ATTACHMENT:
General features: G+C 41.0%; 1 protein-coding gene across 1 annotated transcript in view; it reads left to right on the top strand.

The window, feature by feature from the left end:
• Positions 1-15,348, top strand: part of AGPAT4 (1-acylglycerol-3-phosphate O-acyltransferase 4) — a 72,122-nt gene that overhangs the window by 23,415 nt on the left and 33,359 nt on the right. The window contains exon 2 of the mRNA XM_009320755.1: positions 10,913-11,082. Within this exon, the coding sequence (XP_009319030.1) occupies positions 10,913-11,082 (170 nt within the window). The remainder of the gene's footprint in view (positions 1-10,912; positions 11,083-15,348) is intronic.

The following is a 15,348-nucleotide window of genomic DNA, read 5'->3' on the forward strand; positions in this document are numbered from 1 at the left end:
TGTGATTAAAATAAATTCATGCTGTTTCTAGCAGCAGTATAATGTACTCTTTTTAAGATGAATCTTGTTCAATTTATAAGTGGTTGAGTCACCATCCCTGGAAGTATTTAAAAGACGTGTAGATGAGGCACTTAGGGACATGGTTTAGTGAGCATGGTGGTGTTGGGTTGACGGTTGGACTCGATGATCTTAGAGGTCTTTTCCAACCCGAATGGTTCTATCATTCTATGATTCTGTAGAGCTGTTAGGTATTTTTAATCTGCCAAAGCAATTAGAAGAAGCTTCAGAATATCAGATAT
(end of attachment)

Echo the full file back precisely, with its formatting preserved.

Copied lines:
General features: G+C 41.0%; 1 protein-coding gene across 1 annotated transcript in view; it reads left to right on the top strand.

The window, feature by feature from the left end:
• Positions 1-15,348, top strand: part of AGPAT4 (1-acylglycerol-3-phosphate O-acyltransferase 4) — a 72,122-nt gene that overhangs the window by 23,415 nt on the left and 33,359 nt on the right. The window contains exon 2 of the mRNA XM_009320755.1: positions 10,913-11,082. Within this exon, the coding sequence (XP_009319030.1) occupies positions 10,913-11,082 (170 nt within the window). The remainder of the gene's footprint in view (positions 1-10,912; positions 11,083-15,348) is intronic.

The following is a 15,348-nucleotide window of genomic DNA, read 5'->3' on the forward strand; positions in this document are numbered from 1 at the left end:
TGTGATTAAAATAAATTCATGCTGTTTCTAGCAGCAGTATAATGTACTCTTTTTAAGATGAATCTTGTTCAATTTATAAGTGGTTGAGTCACCATCCCTGGAAGTATTTAAAAGACGTGTAGATGAGGCACTTAGGGACATGGTTTAGTGAGCATGGTGGTGTTGGGTTGACGGTTGGACTCGATGATCTTAGAGGTCTTTTCCAACCCGAATGGTTCTATCATTCTATGATTCTGTAGAGCTGTTAGGTATTTTTAATCTGCCAAAGCAATTAGAAGAAGCTTCAGAATATCAGATAT